Mr Knight said the Minimum Design Standard is a clear signal that objective review of sample designs is key to helping improve the quality of school design.
'BSF is an unprecedented programme to sweep away the legacy of long-term underinvestment; replace school buildings coming to the end of their shelf-life with high class facilities; and transform secondary school standards.
'BSF schools already are already winning design awards – including Bristol’s Brunel Academy, Lambeth’s Michael Tippett SEN School, Leeds’ Allerton High School, and Waltham Forest’s Kelmscott School. Such high-quality should be the norm for all secondary schools.
'There had been no national school building programme for decades before BSF – but we learned fast from the early phases, that involving experts like CABE early and intensively made sure that local authorities got the support they needed in getting designs right.
'The Minimum Design Standard takes this further and is absolutely fundamental to BSF’s long-term success.
'It is the first time ever that independently assessed, clear, objective and robust design standards have been laid down for a public sector building construction programme. It adds real teeth to the design process so that any project failing to make the grade will simply not move forward – and that all building projects are fully assessed before construction. It will make the design process faster and more efficient by promoting best practice and thinking in school design. And it means that teachers and students are involved right from the start.'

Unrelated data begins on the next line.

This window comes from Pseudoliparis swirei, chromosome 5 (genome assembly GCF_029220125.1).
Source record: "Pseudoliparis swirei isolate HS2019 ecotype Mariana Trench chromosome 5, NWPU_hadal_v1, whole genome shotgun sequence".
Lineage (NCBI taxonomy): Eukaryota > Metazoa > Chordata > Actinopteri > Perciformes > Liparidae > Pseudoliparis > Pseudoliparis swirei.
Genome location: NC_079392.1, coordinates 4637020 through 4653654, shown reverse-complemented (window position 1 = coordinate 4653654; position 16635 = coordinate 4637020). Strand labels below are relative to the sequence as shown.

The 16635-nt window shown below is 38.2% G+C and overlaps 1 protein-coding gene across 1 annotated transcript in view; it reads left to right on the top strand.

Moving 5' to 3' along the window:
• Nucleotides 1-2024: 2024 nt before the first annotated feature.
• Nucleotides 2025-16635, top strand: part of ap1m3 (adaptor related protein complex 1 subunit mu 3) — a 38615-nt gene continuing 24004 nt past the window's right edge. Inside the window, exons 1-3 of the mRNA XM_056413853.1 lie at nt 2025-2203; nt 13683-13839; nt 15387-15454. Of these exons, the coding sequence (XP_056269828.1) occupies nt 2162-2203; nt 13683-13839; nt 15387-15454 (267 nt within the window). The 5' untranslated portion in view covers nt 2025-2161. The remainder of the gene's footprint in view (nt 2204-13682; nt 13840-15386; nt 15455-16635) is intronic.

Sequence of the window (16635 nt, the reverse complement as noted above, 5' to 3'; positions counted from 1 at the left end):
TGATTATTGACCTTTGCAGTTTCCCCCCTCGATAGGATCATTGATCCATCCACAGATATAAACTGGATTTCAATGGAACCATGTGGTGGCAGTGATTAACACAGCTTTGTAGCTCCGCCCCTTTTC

Features of the new Minimum Design Standard include:
• A new, simpler four-point grading system with designs rated ‘Very Good’, ‘Pass’, ‘Unsatisfactory’ or ‘Poor’;
• Educationalists, sustainability and landscape specialists to join the peer review panel;
• Views of teachers and students will be fed into panel discussions;
• Project architects will be able to present their school designs to the panel;
• Three separate reviews of designs will be carried out, with designs graded ‘Unsatisfactory’ or ‘Poor’ at the third review unable to proceed through procurement;